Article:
Recent government releases show that the section 355 spin-off continues to be a favored corporate transaction, despite Congress’ efforts to restrict it in recent years.
Recap Into Control . . . and Back Out of Control
LTR 200837027 concludes that a split-off will qualify for section 355 treatment, even though the distributing corporation did not have control of the controlled corporation until it recapped into control, and an unwinding of that recap is planned, but not hard wired. This is significant because the distribution of a controlling amount of stock appears to be a transitory condition; nevertheless, the corporation and its shareholders can enjoy the benefits of a tax-free distribution.
Facts. Distributing owned D2, which owned D1, which owned part of the stock of Controlled; the public owned the rest. Controlled was not part of Distributing’s consolidated group, because section 1504(a)(2) requires ownership of 80 percent of vote and value, and as we will see in the next paragraph, D1 did not own 80 percent of the vote of Controlled.
For all of the usual reasons (fit and focus, customer complaints, capital raising, etc.), Distributing believed it had a business purpose to split-off Controlled. Actually, Distributing proposed to give its shareholders the option to swap some of their shares for Controlled shares, but it appears that the real goal of the transaction was to raise cash for Distributing, which proposed to issue the unsubscribed Controlled stock to a variety of new and old creditors of Distributing.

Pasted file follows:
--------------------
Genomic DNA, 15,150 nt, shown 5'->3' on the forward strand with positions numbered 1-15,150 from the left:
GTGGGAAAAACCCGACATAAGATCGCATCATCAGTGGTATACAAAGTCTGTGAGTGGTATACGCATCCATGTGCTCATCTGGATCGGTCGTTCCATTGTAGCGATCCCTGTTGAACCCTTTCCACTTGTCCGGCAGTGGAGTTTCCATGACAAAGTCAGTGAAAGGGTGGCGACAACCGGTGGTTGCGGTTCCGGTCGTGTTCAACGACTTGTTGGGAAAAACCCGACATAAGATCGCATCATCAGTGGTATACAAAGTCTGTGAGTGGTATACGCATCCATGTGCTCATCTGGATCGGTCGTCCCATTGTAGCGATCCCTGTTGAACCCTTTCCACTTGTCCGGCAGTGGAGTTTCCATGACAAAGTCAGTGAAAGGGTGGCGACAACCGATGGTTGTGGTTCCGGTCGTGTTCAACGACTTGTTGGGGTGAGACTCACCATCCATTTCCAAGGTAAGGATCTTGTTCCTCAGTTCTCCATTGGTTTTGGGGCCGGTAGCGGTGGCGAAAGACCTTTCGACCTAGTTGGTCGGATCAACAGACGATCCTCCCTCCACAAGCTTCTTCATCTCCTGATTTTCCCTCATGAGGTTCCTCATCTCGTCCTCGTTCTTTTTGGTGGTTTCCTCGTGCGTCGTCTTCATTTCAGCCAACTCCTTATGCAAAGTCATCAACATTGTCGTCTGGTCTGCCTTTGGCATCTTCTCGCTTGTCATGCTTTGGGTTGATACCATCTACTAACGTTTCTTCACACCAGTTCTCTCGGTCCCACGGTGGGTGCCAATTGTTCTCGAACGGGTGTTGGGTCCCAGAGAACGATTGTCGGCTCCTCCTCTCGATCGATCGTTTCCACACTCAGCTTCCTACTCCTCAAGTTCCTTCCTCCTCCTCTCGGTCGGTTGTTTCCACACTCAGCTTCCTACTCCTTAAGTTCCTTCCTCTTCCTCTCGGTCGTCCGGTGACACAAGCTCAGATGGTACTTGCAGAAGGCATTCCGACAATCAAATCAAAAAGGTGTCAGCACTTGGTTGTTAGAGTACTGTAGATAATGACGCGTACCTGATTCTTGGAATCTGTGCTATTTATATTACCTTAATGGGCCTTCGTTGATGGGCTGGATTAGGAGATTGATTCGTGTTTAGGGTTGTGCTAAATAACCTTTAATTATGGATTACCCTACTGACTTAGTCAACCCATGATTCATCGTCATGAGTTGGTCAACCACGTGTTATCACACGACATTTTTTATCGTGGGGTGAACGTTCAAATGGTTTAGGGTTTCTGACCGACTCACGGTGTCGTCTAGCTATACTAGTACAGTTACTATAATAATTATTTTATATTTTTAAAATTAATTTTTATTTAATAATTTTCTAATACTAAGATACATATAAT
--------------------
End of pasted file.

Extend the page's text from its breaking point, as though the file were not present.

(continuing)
The problem was that D1 did not control Controlled under section 368(c), as required by section 355(a)(1)(A). Therefore, D proposed to recapitalize Controlled to give D1 a new class of high vote common Class B stock of Controlled and leave the public with a reclassified low vote common Class A stock of Controlled.
Thus, after the split-off, the former shareholders of Distributing and some creditors will own high vote common class B of Controlled and the original public minority shareholders of Controlled will own low vote common class A or Controlled along with the residual hot shares retained by D1. It is easy to see how that situation might make the Class A holders grumpy; after all, they were the original roughly 30 percent owners of Controlled who have been demoted for control purposes to less than 20 percent (it has to be less than 20 percent because D1 will retain some of that low vote stock and Distributing still has to distribute 80 percent of the vote).
The ruling then states: